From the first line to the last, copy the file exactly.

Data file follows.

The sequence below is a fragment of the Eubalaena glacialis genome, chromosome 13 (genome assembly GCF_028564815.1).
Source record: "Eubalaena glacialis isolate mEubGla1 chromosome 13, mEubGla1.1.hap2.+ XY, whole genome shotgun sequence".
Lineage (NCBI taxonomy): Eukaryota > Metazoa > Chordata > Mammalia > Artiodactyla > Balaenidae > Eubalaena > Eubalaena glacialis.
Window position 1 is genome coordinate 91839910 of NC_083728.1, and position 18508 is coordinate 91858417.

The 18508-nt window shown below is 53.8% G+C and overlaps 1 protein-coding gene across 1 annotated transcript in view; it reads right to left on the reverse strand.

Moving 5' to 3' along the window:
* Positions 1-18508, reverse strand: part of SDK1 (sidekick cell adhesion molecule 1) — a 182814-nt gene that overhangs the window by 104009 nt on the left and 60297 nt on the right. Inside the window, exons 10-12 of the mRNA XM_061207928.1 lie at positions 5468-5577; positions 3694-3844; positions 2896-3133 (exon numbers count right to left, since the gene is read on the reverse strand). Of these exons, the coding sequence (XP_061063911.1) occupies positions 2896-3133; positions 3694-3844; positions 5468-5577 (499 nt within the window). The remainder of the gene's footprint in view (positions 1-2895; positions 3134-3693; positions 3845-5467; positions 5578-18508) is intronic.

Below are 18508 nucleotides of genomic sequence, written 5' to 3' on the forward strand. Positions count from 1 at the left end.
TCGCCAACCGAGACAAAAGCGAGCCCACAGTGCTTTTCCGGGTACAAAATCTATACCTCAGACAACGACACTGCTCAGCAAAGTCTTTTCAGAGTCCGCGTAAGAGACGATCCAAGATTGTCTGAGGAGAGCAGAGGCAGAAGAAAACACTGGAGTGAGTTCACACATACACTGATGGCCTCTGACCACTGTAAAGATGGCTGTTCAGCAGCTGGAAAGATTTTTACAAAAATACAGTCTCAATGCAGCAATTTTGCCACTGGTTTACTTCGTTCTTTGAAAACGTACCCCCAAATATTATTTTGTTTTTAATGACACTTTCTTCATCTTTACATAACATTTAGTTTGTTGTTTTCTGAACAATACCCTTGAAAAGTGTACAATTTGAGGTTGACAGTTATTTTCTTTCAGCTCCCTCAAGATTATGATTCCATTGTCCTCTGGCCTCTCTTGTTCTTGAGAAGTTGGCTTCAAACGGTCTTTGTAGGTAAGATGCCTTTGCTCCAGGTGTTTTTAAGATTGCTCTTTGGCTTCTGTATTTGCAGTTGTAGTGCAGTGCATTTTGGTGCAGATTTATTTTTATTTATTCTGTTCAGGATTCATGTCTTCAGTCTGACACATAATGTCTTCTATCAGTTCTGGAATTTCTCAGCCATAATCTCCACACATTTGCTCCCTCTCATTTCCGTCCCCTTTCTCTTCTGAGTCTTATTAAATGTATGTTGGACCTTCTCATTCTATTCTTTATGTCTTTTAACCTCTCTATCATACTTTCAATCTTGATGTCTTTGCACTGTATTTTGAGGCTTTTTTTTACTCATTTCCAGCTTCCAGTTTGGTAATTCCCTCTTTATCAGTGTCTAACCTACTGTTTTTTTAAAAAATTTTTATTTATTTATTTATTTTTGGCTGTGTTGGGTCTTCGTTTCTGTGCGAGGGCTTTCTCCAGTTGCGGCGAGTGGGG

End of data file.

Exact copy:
The sequence below is a fragment of the Eubalaena glacialis genome, chromosome 13 (genome assembly GCF_028564815.1).
Source record: "Eubalaena glacialis isolate mEubGla1 chromosome 13, mEubGla1.1.hap2.+ XY, whole genome shotgun sequence".
Lineage (NCBI taxonomy): Eukaryota > Metazoa > Chordata > Mammalia > Artiodactyla > Balaenidae > Eubalaena > Eubalaena glacialis.
Window position 1 is genome coordinate 91839910 of NC_083728.1, and position 18508 is coordinate 91858417.

The 18508-nt window shown below is 53.8% G+C and overlaps 1 protein-coding gene across 1 annotated transcript in view; it reads right to left on the reverse strand.

Moving 5' to 3' along the window:
* Positions 1-18508, reverse strand: part of SDK1 (sidekick cell adhesion molecule 1) — a 182814-nt gene that overhangs the window by 104009 nt on the left and 60297 nt on the right. Inside the window, exons 10-12 of the mRNA XM_061207928.1 lie at positions 5468-5577; positions 3694-3844; positions 2896-3133 (exon numbers count right to left, since the gene is read on the reverse strand). Of these exons, the coding sequence (XP_061063911.1) occupies positions 2896-3133; positions 3694-3844; positions 5468-5577 (499 nt within the window). The remainder of the gene's footprint in view (positions 1-2895; positions 3134-3693; positions 3845-5467; positions 5578-18508) is intronic.

Below are 18508 nucleotides of genomic sequence, written 5' to 3' on the forward strand. Positions count from 1 at the left end.
TCGCCAACCGAGACAAAAGCGAGCCCACAGTGCTTTTCCGGGTACAAAATCTATACCTCAGACAACGACACTGCTCAGCAAAGTCTTTTCAGAGTCCGCGTAAGAGACGATCCAAGATTGTCTGAGGAGAGCAGAGGCAGAAGAAAACACTGGAGTGAGTTCACACATACACTGATGGCCTCTGACCACTGTAAAGATGGCTGTTCAGCAGCTGGAAAGATTTTTACAAAAATACAGTCTCAATGCAGCAATTTTGCCACTGGTTTACTTCGTTCTTTGAAAACGTACCCCCAAATATTATTTTGTTTTTAATGACACTTTCTTCATCTTTACATAACATTTAGTTTGTTGTTTTCTGAACAATACCCTTGAAAAGTGTACAATTTGAGGTTGACAGTTATTTTCTTTCAGCTCCCTCAAGATTATGATTCCATTGTCCTCTGGCCTCTCTTGTTCTTGAGAAGTTGGCTTCAAACGGTCTTTGTAGGTAAGATGCCTTTGCTCCAGGTGTTTTTAAGATTGCTCTTTGGCTTCTGTATTTGCAGTTGTAGTGCAGTGCATTTTGGTGCAGATTTATTTTTATTTATTCTGTTCAGGATTCATGTCTTCAGTCTGACACATAATGTCTTCTATCAGTTCTGGAATTTCTCAGCCATAATCTCCACACATTTGCTCCCTCTCATTTCCGTCCCCTTTCTCTTCTGAGTCTTATTAAATGTATGTTGGACCTTCTCATTCTATTCTTTATGTCTTTTAACCTCTCTATCATACTTTCAATCTTGATGTCTTTGCACTGTATTTTGAGGCTTTTTTTTACTCATTTCCAGCTTCCAGTTTGGTAATTCCCTCTTTATCAGTGTCTAACCTACTGTTTTTTTAAAAAATTTTTATTTATTTATTTATTTTTGGCTGTGTTGGGTCTTCGTTTCTGTGCGAGGGCTTTCTCCAGTTGCGGCGAGTGGGG